Free transit was on the agenda in Edmonton last fall after Councillor Aaron Paquette proposed that the city should look at eliminating fares. Paquette argued that “transit should be seen as an essential service [and] a basic necessity for a thriving economy.”

The idea of free transit is having a moment, with inspiration coming from a growing cadre of cities where it is already a reality. An international survey of the free transit movement can be found in the second edition of Free Public Transit: And Why We Don’t Pay To Ride in Elevators, published in 2018 by Montreal’s Black Rose Books.

Two oft-mentioned examples are Tallinn, Estonia, which in 2013 became the largest city in Europe to offer free transit to its residents, and Dunkirk, France, which in September 2018 offered the same free service for residents and visitors alike. Much attention was also paid to Mayor Anne Hidalgo’s launch of a study of free transit for Paris, which was expected at the end of 2018.

Tweeting a photo of himself and Hidalgo during a visit she made to look at Dunkirk’s free transit last October, Dunkirk Mayor Patrice Vergriete stated (translated from the French): “#freetransit is the right to the city for everyone. An innovative and modern answer to today’s real economic, ecological and social challenges.” In the background was a promotional poster of a smiling youth and the tagline: “liberty, equality, fraternity…mobility!”

It’s difficult to imagine a similar photo- up with two Canadian mayors, who operate in a political climate shaped by the archaic way our cities are funded, decades of auto-centric city planning, and the mainstreaming of public austerity in this country. Calgary’s downtown fare-free zone notwithstanding, it’s widely assumed that free transit in Canadian cities would place an unfair burden on taxpayers.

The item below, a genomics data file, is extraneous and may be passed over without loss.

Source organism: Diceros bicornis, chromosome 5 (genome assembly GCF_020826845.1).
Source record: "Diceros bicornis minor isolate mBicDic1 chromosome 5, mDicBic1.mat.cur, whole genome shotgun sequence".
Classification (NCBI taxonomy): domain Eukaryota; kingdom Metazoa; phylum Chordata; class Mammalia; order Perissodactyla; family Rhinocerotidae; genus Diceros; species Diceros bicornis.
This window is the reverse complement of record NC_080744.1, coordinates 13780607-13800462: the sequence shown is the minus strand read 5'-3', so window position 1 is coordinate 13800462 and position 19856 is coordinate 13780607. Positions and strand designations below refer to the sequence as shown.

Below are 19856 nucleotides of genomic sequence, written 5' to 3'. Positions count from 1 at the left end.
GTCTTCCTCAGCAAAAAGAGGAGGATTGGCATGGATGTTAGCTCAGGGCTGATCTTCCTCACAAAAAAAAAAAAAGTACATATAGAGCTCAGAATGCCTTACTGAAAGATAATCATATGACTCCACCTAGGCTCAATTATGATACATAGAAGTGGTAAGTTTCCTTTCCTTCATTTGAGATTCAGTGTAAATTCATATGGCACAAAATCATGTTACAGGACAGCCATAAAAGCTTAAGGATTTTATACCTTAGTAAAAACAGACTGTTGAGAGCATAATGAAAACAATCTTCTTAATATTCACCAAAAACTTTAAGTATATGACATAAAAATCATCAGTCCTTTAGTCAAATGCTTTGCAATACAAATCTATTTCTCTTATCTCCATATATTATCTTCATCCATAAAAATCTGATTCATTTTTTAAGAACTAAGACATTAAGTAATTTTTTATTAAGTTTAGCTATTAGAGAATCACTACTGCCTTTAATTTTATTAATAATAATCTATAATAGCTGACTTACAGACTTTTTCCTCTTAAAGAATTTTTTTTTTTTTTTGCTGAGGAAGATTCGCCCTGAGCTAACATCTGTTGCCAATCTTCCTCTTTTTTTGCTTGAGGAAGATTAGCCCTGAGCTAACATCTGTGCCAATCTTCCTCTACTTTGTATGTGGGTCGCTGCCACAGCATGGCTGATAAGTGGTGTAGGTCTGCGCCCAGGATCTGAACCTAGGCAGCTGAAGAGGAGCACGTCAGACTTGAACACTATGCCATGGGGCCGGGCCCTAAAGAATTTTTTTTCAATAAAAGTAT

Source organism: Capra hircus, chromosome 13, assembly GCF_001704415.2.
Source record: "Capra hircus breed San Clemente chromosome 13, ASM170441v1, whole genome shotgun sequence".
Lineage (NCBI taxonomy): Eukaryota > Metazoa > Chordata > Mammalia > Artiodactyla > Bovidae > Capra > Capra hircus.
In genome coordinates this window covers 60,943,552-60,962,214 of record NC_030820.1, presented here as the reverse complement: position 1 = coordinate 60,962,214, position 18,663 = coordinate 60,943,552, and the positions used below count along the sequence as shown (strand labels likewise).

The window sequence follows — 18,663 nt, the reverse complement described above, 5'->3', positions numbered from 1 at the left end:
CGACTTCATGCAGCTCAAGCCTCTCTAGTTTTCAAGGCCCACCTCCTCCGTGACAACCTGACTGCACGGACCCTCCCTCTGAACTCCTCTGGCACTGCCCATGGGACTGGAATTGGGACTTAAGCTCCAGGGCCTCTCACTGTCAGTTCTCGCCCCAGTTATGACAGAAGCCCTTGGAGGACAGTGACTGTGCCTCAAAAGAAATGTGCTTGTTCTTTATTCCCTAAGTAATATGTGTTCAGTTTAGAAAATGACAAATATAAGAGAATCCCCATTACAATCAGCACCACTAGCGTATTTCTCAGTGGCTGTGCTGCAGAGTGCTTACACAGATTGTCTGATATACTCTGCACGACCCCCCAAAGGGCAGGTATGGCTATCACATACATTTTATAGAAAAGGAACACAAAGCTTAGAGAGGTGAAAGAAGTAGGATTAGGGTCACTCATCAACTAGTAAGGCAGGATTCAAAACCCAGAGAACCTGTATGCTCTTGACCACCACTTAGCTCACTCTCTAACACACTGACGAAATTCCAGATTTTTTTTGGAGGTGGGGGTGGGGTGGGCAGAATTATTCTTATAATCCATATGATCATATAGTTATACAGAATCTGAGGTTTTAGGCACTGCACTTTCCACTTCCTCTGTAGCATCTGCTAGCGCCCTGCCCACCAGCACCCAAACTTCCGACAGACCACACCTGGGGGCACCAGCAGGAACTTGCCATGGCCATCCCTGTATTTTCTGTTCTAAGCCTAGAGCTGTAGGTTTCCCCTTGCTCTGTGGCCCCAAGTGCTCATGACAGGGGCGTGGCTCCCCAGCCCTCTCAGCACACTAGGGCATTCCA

When asked on Twitter to eliminate fares on part of Ottawa’s new light rail line, Mayor Jim Watson responded: “Who will pay the salaries and costs to operate if the service is free? The taxpayers and they are already paying over fifty per cent of the costs to operate.”

Edmonton Mayor Don Iveson is likewise skeptical of the idea of free transit, which he told Edmonton council would be “equivalent to at least an eight per cent property tax increase.” Toronto Mayor John Tory has said he doesn’t support free transit for all, in part because “the people out there know how much tax they’re paying and they know that free transit is not free.”

In North America we have tended to look at only the most obvious costs of different transportation modes, but that may be changing. The “Cost of Commute Calculator,” developed by Discourse Media in the run-up to the 2015 transit referendum in Vancouver, uses full-cost accounting to show the cost to society of the same trip taken by foot, bike, bus or car. Based on the work of engineer and planner George Poulos, the calculator takes into account “externalities” such as carbon emissions, health impacts, congestion and noise pollution, and shows that driving is subsidized far more than other modes.

Even if we agree that transit is a right, making it fully or partially free in Canadian cities would require a serious rethinking of how transit is funded, how we calculate the true costs of our transportation decisions, and what kinds of behavior should be subsidized. But in the face of the climate crisis, growing urban inequality and—as Ontario Premier Doug Ford recently demonstrated—the urgent need for cities to have more control over decision-making and funding, now may be the perfect time for that rethinking.